While it may seem odd to hear that having executive(s) choosing to commit is one of the most important steps in transforming a business, nonetheless that is the case. Choice is the crucial first step in the journey. What’s more, there is a preferred sequence of the executives choosing first. That is, the executives who are accountable for the business and its results being the first to come to the realization that a transformation is needed and choosing to step forward to be the source of the transformation. In those cases where the executives are the initiators and acting, willing participants, the transformations have high chance of success. The opposite is also true.
Being an executive leader of a successful transformation begins with choice. It sounds simple enough. Yet in practice it is where many attempts at transformation get started heading off the tracks.
The Road Less Traveled
Beginning this Road Less Traveled is actually quite simple. It begins with thinking about the fork in the road and the consequences of the two paths. The leader who is enrolled in the possibility of the future for the organization and has enrolled others will absolutely choose the Road Less Traveled.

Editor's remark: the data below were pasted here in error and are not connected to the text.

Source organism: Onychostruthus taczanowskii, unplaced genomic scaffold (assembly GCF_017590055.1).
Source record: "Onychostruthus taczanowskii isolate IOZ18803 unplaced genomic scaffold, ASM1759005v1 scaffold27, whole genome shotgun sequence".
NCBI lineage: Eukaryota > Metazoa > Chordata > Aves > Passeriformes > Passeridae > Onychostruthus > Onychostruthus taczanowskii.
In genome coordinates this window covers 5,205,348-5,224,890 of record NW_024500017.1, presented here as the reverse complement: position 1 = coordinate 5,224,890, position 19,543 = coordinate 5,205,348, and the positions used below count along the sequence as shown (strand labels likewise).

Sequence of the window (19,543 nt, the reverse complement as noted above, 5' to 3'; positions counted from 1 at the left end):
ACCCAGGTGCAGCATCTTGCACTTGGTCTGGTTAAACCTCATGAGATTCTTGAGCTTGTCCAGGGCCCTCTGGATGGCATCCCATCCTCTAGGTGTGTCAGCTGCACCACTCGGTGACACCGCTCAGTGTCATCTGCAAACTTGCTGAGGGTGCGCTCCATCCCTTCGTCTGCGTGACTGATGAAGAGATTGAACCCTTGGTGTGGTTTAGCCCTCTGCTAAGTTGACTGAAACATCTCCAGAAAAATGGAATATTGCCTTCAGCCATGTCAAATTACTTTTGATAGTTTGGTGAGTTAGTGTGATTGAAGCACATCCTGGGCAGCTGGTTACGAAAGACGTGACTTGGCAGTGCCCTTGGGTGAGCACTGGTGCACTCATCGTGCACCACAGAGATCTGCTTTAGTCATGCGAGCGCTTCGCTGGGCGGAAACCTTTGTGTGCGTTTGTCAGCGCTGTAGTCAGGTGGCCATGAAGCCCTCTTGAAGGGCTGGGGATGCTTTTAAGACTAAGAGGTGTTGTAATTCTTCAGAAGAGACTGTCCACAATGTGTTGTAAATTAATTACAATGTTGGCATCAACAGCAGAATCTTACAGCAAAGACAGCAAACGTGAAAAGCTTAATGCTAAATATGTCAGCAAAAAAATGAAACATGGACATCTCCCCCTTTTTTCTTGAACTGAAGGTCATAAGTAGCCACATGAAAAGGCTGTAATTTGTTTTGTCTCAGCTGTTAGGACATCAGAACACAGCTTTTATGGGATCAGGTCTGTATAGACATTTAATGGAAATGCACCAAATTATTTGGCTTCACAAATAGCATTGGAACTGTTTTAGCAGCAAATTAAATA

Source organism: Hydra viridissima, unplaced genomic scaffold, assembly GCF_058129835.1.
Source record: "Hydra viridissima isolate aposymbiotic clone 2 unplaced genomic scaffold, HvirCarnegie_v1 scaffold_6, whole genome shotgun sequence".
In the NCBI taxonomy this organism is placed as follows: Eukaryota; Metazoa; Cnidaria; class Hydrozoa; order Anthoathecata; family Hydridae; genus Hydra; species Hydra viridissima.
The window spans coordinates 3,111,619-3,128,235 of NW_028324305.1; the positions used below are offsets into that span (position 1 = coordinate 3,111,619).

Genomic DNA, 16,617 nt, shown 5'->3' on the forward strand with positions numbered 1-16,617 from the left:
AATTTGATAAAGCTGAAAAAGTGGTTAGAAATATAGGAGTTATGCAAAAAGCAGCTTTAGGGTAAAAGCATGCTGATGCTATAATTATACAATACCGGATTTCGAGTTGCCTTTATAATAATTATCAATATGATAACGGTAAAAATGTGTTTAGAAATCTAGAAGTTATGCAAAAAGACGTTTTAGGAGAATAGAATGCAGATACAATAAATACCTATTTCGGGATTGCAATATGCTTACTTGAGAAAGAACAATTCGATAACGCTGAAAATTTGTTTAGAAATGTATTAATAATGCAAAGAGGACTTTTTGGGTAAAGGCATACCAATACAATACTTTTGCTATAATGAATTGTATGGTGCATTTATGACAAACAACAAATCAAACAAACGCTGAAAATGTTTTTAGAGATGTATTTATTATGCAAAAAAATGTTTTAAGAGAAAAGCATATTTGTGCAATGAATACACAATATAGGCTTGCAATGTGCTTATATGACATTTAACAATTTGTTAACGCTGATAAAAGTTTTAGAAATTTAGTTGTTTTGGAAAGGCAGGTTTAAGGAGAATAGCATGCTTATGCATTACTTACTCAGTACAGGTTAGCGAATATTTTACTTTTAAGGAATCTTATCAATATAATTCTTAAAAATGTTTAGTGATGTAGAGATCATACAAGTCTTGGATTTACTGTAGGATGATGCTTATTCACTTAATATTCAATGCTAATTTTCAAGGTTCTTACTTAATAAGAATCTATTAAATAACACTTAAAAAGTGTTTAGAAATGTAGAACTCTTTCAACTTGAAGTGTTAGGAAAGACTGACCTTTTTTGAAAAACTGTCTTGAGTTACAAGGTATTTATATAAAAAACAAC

Transformation requires many people to choose to go down a road less traveled. Yet it is best when the executives and managers set the example by being the first ones to go down a different road. The road less traveled for executives begins with a choice to be personally involved in the transformation. This is leadership in action, not just in title. This is when an executive chooses to become a transformational leader and provide what is needed so that the transformation will be successful.
Two roads diverged in a wood, and I –
I took the one less traveled by,
And that has made all the difference
The road less traveled is to choose to become a transformational leader and begin a unique journey as an executive leader in the business as it executes transformation. It is to be willing to be open to learning while:
- Engaging and develop other leaders,
- Creating a compelling future for the business that can be achieved only through engagement of others in the transformation,
- Communicating commitments for the future of the business so that others can hear and experience having a choice of becoming involved
- Engaging others in a manner that “wins the hearts and minds” of employees and other key stakeholders